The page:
From Material Girl to Zionist
The Material Girl, who provided a spectacle-filled half time show for attendees and viewers of the Super Bowl on Sunday night, scored her own Hebrew touchdown this week when she announced that her mega-tour to promote her new album MDNA would kick off on May 29 at Ramat Gan Stadium.
In a press conference, Israeli promoter Shuki Weiss disclosed that the 54-year-old cultural icon will arrive in Israel two weeks before the concert, accompanied by an entourage of more than 300 people, to carry out intensive rehearsals for the show.
And since debuts of world tours of someone of Madonna’s caliber are international news events, hundreds of foreign entertainment journalists are expected to descend on the country.
This provides an amazing PR opportunity for Israel to gain worldwide exposure for a news event that has nothing to do with the things we’re usually in the news for: Iran, Palestinians, Hezbollah, separate seating for men and women, or any other of the issues that the foreign media tends to focus on when Israel is the topic.
How cool is it that instead of more of the same, this time we’re going to be seen hand in hand with the world debut of Madonna’s show that is going to travel to over 50 other cities in the world and probably one of the biggest-grossing tours of the year. While it may be a coincidence that the tour is starting in Israel, Madonna’s past indicates that she’s developed a real affinity for the country and its people ever since she performed here for the first time in 1999 at Hayarkon Park.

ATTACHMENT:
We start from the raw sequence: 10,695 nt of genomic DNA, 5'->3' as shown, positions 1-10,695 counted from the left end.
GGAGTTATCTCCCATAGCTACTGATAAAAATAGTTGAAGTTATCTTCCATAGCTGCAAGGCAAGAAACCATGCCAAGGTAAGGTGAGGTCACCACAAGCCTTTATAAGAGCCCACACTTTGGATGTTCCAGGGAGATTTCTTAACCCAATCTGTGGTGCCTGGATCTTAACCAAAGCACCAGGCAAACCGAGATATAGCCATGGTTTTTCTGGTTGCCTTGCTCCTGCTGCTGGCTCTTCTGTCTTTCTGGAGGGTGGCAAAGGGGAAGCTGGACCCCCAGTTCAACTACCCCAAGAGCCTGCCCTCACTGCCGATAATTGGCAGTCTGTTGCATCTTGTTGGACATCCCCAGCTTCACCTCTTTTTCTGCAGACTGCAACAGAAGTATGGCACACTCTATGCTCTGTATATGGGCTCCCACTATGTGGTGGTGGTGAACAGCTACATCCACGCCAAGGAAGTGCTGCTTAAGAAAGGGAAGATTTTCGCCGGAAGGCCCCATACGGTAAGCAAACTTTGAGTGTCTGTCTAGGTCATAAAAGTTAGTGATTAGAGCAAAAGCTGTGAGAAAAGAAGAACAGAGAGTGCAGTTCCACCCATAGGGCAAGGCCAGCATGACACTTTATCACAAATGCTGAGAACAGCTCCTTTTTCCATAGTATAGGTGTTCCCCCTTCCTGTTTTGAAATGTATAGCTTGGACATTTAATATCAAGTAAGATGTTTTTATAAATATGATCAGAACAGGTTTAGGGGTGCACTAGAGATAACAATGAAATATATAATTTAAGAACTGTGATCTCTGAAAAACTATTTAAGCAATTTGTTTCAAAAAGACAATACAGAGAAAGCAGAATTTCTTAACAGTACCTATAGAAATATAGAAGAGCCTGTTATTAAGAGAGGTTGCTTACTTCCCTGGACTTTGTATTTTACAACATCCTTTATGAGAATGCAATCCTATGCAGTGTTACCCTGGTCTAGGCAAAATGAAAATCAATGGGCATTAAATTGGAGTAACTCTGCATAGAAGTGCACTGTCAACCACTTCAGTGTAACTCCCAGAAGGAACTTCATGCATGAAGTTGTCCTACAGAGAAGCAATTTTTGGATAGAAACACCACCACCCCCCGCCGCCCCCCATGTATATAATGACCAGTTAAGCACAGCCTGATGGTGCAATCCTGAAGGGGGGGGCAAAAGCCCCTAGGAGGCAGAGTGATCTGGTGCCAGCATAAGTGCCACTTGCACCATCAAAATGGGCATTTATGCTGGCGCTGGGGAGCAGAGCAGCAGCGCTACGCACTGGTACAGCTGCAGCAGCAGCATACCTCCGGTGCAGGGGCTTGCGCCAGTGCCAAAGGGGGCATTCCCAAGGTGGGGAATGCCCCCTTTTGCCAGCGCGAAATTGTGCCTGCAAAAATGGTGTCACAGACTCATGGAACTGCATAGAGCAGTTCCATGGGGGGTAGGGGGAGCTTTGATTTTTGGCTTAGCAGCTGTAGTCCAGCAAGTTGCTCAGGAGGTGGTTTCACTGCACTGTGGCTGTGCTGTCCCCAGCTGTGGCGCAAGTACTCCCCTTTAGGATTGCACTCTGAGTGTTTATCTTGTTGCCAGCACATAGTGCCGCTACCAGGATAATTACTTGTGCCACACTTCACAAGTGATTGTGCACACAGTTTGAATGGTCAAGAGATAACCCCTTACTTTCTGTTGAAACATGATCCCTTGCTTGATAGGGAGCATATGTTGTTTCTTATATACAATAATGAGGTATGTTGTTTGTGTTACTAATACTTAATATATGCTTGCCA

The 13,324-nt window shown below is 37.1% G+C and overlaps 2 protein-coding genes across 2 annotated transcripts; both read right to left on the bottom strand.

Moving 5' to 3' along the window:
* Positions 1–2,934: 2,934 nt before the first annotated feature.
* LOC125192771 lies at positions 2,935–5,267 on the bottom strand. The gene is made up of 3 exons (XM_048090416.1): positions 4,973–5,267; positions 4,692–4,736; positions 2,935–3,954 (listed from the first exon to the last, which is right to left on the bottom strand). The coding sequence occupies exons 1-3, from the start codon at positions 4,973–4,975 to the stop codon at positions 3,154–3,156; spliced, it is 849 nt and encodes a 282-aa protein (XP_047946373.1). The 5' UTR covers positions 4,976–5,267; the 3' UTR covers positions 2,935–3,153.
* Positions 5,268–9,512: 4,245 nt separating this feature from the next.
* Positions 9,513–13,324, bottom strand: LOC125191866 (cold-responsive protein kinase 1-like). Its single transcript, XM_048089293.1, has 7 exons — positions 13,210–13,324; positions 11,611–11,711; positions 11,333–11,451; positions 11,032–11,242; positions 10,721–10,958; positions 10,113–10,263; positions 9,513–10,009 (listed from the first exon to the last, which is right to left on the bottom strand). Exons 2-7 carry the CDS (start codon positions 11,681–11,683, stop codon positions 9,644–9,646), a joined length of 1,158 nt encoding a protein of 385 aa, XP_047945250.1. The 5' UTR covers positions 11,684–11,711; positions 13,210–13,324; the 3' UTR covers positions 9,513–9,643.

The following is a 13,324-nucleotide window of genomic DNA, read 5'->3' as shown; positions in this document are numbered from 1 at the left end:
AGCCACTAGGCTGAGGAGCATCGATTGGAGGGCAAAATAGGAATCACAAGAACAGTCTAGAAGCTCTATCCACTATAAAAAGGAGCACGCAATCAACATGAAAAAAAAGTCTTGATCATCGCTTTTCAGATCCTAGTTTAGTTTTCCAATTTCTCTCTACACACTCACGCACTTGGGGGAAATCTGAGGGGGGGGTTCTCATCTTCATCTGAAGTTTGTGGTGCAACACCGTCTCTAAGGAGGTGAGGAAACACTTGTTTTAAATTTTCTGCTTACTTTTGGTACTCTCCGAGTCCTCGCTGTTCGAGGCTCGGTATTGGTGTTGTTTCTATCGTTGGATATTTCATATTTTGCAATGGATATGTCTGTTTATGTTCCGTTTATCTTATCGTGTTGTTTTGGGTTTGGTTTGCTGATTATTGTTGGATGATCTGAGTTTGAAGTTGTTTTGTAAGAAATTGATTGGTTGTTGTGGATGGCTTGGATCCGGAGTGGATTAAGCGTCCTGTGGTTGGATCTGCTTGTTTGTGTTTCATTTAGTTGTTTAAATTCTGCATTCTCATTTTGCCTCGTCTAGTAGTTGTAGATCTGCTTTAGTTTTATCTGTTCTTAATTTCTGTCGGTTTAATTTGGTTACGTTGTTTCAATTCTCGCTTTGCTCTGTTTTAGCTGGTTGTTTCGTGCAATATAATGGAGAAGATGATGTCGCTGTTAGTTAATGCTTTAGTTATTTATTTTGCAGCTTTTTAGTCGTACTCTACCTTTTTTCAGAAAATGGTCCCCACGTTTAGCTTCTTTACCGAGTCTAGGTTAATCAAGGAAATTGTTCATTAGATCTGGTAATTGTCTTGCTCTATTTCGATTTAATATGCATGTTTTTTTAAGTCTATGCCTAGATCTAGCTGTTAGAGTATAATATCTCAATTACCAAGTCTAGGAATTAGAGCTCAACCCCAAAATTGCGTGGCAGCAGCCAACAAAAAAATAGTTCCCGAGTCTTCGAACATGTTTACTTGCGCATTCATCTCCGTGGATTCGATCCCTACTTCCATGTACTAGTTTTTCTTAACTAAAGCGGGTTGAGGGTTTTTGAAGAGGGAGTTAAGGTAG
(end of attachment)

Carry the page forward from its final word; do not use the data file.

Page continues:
Since then, she’s returned a number of times for event as the Kabbala Center in Tel Aviv, and in September, 2009, she closed her Sticky & Sweet tour back at Hayarkon Park with two shows.
“It isn’t even a regular visit anymore when she comes,” Weiss said at the press conference on Tuesday. “It’s as if she is the process of making aliya.”
What he probably meant was that Madonna likely feels comfortable with the country and its lifestyle to the extent that she decided to use it as a base for two weeks ahead of the tour’s opening.
“Every time I come here, I get so supercharged with energy,” she said onstage in 2009. “I truly believe that Israel is the energy center of the world. And I also believe that if we can all live together in harmony in this place, then we can live in peace all over the world.”
By choosing to open her tour here and bringing the world’s focus to our small country, Madonna is doing a great service in promoting the above ideals and spreading the word that what we have here is indeed the energy center of the world, and proving that in addition to whatever other monikors that she’s had hoisted upon her, there’s one more that fits her to a T: Zionist.